Today is Giving Tuesday, part of our ongoing parade of post-Black Friday “Days” for this or that. Eventually, every day till Christmas will be spoken for.
In honor of the event, our state’s least needy nonprofit is doing its best to cash in. Vermont Public Radio has a special two-fer-Tuesday deal: give your dollars to VPR and another, much needier, charity will get some spare change.
It’s Giving Tuesday, and for every gift to VPR today only, a generous supporter from Shelburne will donate 15 meals to the Vermont Foodbank.
Okay, this bothers me. And I’ll try to explain why.
VPR has an immense advantage over every other nonprofit in the state: a perpetually open direct line to its constituents. It can interrupt service at any time for fundraising messages.
Imagine if a nonprofit called you on the phone and you couldn’t hang up until they let you. Or it could interrupt your mail service until you read its latest pitch.
So here we are on Giving Tuesday, and VPR is generously lending its megaphone to a worthy cause.
Or it’s cashing in on the occasion and borrowing the Vermont Foodbank’s image for its own benefit. After all, who gets the bulk of the proceeds?
How much does it cost for the Vermont Foodbank to provide 15 meals? Let’s turn to Feeding America, a national foodbank network.
The Meal Cost Calculation (formerly known as the Efficiency Claims) is commonly used throughout the network as a way to express the value we provide to our communities through the generosity of donors. The language usually takes the form of “$1 helps provide X meals.”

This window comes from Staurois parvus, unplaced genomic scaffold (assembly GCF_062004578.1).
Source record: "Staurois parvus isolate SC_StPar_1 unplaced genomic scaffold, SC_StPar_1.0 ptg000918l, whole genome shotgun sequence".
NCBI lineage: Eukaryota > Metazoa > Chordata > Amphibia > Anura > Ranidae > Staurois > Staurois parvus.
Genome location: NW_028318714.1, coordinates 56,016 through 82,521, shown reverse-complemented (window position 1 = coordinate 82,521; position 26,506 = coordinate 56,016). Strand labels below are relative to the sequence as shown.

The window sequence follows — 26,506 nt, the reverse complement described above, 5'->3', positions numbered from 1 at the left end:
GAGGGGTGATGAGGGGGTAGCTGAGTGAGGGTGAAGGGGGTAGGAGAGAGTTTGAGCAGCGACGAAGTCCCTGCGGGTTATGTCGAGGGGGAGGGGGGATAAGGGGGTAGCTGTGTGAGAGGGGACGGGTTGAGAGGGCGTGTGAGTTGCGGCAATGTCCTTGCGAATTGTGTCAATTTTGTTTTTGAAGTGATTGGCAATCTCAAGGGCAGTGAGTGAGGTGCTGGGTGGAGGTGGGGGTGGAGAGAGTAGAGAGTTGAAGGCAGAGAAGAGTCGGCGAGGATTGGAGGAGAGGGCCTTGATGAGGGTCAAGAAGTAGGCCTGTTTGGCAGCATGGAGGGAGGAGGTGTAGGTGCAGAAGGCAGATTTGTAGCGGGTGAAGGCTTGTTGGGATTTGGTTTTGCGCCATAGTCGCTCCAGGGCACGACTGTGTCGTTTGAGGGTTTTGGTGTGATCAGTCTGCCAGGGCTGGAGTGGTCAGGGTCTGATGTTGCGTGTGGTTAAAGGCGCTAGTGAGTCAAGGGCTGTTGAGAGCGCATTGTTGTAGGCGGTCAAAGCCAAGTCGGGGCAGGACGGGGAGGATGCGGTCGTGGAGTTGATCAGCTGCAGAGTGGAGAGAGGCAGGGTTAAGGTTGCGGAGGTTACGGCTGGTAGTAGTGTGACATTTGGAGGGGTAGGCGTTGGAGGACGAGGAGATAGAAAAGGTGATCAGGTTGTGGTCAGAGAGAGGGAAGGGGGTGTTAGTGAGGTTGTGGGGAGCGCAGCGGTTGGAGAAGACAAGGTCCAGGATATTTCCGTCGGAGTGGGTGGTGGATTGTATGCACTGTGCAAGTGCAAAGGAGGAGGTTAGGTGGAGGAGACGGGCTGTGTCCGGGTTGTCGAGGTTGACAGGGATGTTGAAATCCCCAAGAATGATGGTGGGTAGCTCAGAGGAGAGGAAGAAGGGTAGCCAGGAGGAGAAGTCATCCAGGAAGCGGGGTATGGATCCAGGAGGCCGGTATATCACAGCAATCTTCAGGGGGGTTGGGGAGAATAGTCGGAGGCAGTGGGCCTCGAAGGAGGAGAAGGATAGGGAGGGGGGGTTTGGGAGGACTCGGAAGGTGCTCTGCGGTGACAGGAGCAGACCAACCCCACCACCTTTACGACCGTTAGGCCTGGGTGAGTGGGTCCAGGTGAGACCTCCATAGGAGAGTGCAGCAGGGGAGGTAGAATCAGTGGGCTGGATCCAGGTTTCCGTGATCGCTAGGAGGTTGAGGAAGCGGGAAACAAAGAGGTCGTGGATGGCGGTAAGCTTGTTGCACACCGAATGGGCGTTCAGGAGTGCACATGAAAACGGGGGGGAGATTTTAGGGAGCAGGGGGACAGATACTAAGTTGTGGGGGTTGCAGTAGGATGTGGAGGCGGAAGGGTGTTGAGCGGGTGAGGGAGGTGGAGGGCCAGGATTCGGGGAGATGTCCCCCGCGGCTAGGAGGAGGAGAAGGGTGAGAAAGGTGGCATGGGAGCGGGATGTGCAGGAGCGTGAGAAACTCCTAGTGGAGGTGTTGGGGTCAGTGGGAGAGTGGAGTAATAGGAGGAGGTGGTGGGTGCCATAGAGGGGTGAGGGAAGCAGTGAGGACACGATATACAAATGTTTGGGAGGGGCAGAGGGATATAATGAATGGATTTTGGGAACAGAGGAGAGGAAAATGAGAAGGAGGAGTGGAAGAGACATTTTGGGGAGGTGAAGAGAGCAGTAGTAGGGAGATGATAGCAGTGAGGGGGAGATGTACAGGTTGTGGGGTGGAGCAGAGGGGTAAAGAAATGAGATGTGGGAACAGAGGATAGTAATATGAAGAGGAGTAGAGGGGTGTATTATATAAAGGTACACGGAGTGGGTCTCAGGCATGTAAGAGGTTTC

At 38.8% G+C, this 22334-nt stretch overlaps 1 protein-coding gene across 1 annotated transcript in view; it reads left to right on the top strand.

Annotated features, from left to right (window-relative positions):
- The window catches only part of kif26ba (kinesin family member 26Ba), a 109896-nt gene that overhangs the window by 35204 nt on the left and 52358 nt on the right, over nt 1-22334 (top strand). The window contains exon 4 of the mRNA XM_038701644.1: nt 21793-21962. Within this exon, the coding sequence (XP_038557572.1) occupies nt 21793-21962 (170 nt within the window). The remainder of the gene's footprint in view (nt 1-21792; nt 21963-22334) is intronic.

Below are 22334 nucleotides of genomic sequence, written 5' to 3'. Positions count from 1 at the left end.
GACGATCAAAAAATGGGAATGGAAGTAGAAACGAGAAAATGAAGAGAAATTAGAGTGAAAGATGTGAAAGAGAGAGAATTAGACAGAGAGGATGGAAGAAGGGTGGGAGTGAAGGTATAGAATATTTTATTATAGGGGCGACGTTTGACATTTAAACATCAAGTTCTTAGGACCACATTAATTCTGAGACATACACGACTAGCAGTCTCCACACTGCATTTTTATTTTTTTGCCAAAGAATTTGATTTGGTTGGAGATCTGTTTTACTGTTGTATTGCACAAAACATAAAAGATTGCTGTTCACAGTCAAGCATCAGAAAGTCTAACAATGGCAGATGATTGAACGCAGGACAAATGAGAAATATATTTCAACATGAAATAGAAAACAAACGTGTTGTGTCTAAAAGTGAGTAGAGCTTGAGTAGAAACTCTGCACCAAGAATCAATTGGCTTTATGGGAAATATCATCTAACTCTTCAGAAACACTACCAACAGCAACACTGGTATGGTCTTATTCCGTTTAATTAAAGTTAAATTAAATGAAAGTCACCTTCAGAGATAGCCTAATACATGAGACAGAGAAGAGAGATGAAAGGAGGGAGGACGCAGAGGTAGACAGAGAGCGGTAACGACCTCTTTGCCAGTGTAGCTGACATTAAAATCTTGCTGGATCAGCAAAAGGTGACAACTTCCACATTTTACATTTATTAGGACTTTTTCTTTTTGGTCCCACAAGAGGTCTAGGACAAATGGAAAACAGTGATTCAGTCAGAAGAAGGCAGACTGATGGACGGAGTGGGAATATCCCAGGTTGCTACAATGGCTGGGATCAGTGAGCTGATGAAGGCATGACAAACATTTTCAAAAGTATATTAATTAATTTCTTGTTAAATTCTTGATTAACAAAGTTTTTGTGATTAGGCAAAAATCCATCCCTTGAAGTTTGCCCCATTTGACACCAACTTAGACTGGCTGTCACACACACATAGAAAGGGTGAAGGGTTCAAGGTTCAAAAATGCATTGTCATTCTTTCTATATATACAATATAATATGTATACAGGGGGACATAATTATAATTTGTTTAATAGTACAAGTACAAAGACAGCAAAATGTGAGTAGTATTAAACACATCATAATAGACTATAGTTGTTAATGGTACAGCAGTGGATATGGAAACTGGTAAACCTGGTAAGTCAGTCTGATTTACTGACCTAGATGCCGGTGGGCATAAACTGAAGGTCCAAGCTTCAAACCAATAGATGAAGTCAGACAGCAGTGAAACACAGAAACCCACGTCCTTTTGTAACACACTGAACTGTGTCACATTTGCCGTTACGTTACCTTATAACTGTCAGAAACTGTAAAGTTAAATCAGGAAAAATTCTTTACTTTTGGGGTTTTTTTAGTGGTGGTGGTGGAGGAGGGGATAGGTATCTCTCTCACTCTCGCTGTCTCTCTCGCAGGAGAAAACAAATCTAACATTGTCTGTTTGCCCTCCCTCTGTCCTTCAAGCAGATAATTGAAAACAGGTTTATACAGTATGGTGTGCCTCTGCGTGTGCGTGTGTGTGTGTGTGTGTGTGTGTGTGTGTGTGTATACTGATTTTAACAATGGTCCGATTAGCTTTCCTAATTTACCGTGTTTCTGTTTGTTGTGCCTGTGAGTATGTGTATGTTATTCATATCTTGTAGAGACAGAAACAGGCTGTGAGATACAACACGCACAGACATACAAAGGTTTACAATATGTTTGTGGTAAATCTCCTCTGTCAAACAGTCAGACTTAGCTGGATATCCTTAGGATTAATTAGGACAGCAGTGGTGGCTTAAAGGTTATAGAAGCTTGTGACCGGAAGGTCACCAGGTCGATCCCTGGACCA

… Each $1 donated to Feeding America helps us provide 8 meals to those at risk of hunger.
So you give $50 or $100 or $250 to VPR, and the Vermont Foodbank gets a whole two dollars. Great.
So how did this come about? Did the anonymous “supporter from Shelburne” come to VPR with the proposition? Or did the idea originate with VPR? No evidence, but my money’s on the latter. Public radio stations love to leverage major gifts; they provide a sense of immediacy, the most desirable of fundraising currency. Indeed, when a major donor offers a gift, stations will often ask that it be turned into a leveraged proposition like this.
The constant struggle of any nonprofit is to turn good intentions into concrete action. Everybody has good intentions; only a small fraction actually give. This one-day-only offer provides immediacy in spades. The goal for the day is “15,000 meals,” or 1,000 donations to VPR. If the average donation is $100, then VPR stands to gain $150,000 on an otherwise unremarkable Tuesday.
The Vermont Foodbank? $2,000.
I’m sure the Foodbank appreciates every dollar, and will use them wisely. I’m sure they jumped at the chance when VPR presented it. But you know, if I were going to write a check for Giving Tuesday, I think I’d just give it all to the Vermont Foodbank.
And if I were VPR, instead of leveraging my position and sharing the scraps with the Foodbank, I’d produce a series of spots asking my audience to give directly to Vermont charities. Something like:
“Vermont Public Radio depends on listener support. But many other Vermont charities depend on your support as well. In honor of Giving Tuesday, we are giving our airtime to those worthy causes. So celebrate this very important day by making a gift to [insert charity’s name here].”
Now, that would be a truly charitable act. VPR’s little publicity stunt, not so much.